Overview on How to Use the W3C Link Checker

I thought I would write up how I’m checking broken or redirected links on my website. Or more importantly, on my list of places to eat at Gotta Eat Here.

For many years I have been using the W3C Link Checker to check one page/URL at a time for Gotta Eat Here or many on my website or slides.

The tool has a few options that you can play around with, but I leave them as the default. You can even check a box to save the options as a cookie, which I assume stores your choices if you decide to use them.

The one option I use would be the “Check linked documents recursively, recursion depth:”. That has an INPUT field of how many levels you want to go down in your website.

After entering a URL in the URL field, you can decide if you want to check more than one page or not. To do so, then check the “Check linked documents recursively, recursion depth:” field. NOTE – You can only check pages that are not behind a firewall.

I can’t remember exactly, but it used to let you check 200 or 250 pages at once time. This is great if you want to submit it and let it wander through your website looking for broken links.

I use that feature when I’m checking my entire website. You can also submit your website in chunks using the folder structure you have set up and start with them.

I haven’t paid attention if doing so will jump out of that folder. or not if links go to other places in your website. Here’s hoping there’s an option for that in the list of checkboxes.

How it works is the W3C Link Checker goes through all the links on a page. The tool will tell you if the link is broken or redirected, not allowed to be checked by tools like it, etc. An example would be Google maps does not let you check or Twitter, etc.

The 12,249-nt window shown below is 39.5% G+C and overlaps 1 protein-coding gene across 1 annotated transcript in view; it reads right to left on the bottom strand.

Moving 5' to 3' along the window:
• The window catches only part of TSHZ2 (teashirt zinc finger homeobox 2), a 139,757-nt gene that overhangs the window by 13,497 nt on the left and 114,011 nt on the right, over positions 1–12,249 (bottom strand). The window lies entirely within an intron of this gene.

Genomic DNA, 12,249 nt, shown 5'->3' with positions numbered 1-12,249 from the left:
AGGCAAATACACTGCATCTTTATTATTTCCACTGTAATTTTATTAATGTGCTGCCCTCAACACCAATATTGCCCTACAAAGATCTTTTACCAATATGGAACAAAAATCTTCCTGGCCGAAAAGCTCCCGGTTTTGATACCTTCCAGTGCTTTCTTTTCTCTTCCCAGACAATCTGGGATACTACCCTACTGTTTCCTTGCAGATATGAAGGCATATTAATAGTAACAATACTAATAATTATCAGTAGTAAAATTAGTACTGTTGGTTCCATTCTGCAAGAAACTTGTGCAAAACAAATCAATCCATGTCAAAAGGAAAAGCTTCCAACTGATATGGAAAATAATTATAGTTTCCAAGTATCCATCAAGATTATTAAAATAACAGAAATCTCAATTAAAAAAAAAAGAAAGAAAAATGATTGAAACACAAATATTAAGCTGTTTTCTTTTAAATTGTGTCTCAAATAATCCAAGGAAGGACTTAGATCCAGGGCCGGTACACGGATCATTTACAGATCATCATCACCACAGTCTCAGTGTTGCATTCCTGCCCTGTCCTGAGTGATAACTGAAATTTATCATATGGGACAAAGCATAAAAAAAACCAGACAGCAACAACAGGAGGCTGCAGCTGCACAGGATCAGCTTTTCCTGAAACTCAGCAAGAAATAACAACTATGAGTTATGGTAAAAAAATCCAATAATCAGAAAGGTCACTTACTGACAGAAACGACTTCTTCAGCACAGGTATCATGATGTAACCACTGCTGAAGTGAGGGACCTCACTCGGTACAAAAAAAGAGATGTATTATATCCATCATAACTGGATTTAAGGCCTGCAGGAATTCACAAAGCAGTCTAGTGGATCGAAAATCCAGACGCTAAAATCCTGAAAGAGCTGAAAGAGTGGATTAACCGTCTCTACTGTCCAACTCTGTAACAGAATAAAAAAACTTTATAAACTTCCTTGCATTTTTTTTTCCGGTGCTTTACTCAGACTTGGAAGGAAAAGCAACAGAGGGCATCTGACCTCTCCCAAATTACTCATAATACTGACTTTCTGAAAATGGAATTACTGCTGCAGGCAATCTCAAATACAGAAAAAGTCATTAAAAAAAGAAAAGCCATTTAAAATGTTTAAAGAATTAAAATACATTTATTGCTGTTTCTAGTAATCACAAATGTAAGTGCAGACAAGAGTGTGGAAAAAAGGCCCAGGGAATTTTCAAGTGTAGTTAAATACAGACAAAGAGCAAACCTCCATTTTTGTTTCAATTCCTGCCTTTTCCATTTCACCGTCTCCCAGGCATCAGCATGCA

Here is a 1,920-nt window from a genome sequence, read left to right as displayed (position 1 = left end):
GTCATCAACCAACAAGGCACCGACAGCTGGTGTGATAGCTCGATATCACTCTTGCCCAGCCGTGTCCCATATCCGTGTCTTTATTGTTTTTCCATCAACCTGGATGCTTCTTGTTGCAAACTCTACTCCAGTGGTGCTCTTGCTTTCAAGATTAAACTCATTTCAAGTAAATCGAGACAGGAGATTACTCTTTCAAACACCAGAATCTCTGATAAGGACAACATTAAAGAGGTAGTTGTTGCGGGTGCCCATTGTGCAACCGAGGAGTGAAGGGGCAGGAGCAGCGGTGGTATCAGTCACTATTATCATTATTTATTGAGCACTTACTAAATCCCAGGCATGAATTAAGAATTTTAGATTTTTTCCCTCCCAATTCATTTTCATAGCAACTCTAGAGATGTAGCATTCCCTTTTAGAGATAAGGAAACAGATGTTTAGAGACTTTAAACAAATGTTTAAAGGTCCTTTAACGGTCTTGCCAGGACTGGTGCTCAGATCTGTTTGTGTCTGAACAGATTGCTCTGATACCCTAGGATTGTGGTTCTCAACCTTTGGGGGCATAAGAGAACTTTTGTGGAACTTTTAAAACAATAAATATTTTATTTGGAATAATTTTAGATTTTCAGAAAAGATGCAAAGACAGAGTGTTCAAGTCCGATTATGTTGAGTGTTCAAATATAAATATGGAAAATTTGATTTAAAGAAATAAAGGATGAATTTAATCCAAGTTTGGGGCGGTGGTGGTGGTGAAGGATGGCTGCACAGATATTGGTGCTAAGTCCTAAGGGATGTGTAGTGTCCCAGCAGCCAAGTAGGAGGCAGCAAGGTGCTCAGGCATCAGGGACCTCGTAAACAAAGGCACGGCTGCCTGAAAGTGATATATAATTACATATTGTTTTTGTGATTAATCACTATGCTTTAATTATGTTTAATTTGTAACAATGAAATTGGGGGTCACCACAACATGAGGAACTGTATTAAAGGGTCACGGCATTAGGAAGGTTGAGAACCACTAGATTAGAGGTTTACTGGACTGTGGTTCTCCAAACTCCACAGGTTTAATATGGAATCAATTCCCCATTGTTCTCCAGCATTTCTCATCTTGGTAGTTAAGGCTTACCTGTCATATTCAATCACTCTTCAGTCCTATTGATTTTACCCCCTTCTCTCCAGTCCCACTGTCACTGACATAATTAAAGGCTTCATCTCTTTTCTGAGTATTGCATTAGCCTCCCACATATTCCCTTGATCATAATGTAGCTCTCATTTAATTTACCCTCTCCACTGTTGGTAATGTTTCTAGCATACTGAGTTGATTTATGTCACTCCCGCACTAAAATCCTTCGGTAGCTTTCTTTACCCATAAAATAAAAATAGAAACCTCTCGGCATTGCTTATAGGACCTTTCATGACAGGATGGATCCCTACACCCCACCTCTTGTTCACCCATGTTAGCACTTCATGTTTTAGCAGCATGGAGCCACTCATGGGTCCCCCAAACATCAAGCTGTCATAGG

For the redirected links, it’s great to point out issues on your website. For example, that a Twitter link might still have the URL as HTTP instead of HTTPS.

I have found that most redirect issues are either the website is now using HTTPS, or they changed platforms. Meaning they switched to PHP from HTML or something like that. Or maybe the website in the case Gotta Eat Here the restaurants got better URLs. That is either shorter and easier to remember or got they got the .COM of what they used to have.

The W3C Link Checker gives you a summary of how long it took to check all the links on a given page or set of pages. The report lists the page(s) it’s processed and what it found. Then at the end, it has a total time to process is doing more than one page.

Using the W3C Link Checker is excellent for the Gotta Eat Here website. It allows me to check my list of restaurants, be that by city or state. The tool gives me an idea that the place might have closed during the pandemic if the URL is broken.

Your Website Needs Color and Contrast

NOTE – I found this old blog post in my drafts, so I did some time editing it, link checking, etc., and hit publish of an old draft.

To Read Your Content